A friend and I were going back and forth on the pros and cons of subsistence farming, comparing the POVs of the Indian farmer to the interest expressed in Western locavore circles, when I saw this article about kiddies around America running naked and freaking people out. And it fit in perfectly with a general pattern that’s struck me over the years, another one of those “everything old is new again” things, how you can put one situation in two countries and arrive at two entirely different results.
In India, of course, most toddlers seem to be clothing strictly optional although it’s not for lack of modesty or a commitment to new age body images. Like any other child on the planet, my family’s albums carry a full complement of photographs in which I’m either gloriously naked (ok, I have a diaper on) and clearly happy about it; or else I’m swaddled within an inch of my life (complete with woolly hat – in South India!) and my face is a sulky, oily, thundercloud as I sit grumpily on someone’s lap, staring up at the camera with eyes full of misery. It’s no wonder I started talking early – I probably wanted to be able to shout “Off!” everytime they came near me with those sweaters.
However, as far back as memory serves, my mother believed in clothing me from head to toe. I don’t know if this was prompted by any special feeling of modesty – knowing her, she probably just wanted to dress me up in pretty little frocks. Going shopping is a very clear, very early memory. But somewhere along the way, I remember her and my aunts telling me I needed to learn how to sit properly because I was flashing my panties all over the place.
One aunt told me the correct person to emulate when sitting down was Lady Diana, legs pressed discreetly together at all times, never crossed. “Sounds ridiuclous,” Young Amrita said, in blissful ignorance of Older Amrita’s meek submission to the rule. Another one would physically pull my legs down if I propped them up, the way I loved to do. All of them told me morning, noon and night that nice girls acted more ladylike and ladylike = no flashing panties. I ought to have grown up into Britney Spears just to show them all.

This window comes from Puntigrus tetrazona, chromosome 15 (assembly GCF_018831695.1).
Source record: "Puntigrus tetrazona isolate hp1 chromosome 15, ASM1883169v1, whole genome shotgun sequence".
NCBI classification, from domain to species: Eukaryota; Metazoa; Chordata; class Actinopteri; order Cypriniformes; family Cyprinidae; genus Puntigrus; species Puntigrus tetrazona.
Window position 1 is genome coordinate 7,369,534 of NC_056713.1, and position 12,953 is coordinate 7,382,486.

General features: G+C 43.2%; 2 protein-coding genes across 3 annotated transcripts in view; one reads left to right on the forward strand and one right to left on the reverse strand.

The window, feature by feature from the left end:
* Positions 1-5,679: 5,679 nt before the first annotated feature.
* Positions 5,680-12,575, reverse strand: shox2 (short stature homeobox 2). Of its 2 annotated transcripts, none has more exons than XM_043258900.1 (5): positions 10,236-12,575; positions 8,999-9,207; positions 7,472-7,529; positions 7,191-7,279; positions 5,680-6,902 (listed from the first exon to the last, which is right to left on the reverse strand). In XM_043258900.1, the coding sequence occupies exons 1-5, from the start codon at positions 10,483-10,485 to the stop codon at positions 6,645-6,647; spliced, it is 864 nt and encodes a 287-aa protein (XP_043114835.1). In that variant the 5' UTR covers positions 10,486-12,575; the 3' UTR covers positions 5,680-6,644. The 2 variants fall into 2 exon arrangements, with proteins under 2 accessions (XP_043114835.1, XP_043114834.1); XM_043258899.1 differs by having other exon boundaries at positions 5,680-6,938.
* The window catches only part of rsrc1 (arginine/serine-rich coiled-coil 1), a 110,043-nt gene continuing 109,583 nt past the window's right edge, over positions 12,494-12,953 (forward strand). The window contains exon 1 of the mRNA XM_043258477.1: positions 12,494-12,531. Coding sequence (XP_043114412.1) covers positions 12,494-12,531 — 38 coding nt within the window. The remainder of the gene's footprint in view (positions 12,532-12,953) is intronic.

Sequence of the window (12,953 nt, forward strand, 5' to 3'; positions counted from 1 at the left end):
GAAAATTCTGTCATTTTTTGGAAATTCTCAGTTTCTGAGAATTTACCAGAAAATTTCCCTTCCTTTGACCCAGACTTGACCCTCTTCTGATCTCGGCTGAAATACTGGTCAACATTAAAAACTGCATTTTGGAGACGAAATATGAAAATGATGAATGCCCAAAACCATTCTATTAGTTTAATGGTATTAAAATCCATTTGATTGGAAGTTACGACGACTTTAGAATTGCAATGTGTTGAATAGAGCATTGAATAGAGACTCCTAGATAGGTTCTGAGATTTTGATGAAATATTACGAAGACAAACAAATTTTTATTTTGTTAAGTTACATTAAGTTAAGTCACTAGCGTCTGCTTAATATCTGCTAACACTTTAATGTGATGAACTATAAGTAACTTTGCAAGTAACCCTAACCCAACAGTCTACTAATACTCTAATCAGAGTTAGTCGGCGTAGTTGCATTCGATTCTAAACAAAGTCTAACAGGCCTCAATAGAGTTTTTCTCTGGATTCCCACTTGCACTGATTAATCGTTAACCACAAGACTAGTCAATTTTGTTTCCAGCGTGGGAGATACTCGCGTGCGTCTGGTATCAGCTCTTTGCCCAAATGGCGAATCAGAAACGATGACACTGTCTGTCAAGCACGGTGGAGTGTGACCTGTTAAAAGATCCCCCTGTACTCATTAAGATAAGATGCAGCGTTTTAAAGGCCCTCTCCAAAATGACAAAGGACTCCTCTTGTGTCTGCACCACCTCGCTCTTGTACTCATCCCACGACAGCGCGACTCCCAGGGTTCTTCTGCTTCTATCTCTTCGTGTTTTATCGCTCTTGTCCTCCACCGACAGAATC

Of course, I never learned a social lesson easily when I could do it the hard way, so one fine day Ma came home with… wait for it! Bloomers! “For active little girls” apparently. I have no idea where the devil she got her hands on one, much less the half dozen she bought. Since my idea of “dressing” at the time was to stick my paw out the bathroom door and wait for Ma to put clothes in it, I even wore those things. But she didn’t give up on the lady training.
In retrospect, I think she was overcompensating for my lack of sisters. When she was my age and learning decorum, she had her elder sisters to look up to. In fact, there are times when I think my grandmother’s basic MO in raising her daughters was to raise the first two very strictly and then tell them to raise the rest of them in a similar manner. And having failed to provide me with proper feminine role models, she decided to take over the position herself… with a vengeance.
I’ve always thought her dedication to the affair was fairly wasted on me because by the time a girl enters middle school, there is a vast amount of peer pressure to act “like a grownup” which frequently means acting like a peculiarly Victorian ho. You know what I mean – on the one hand there is the need to be all girly and chaste and wouldn’t know the meaning of all those dirty things if you said them vs. the need to try out your budding sexuality. Girls who flashed their panties in seventh grade didn’t have a lot of friends, I can guarantee you that. The ones who were wearing bras, on the other hand, were very popular.
But where do we get those impulses in the first place? It has to be from our mothers/ mother figures. If we didn’t have a healthy fear of the female authority figures in our lives and what their opinion of our behavior would be, would tween girls be as teeth-jarringly, piously moralistic as they can be?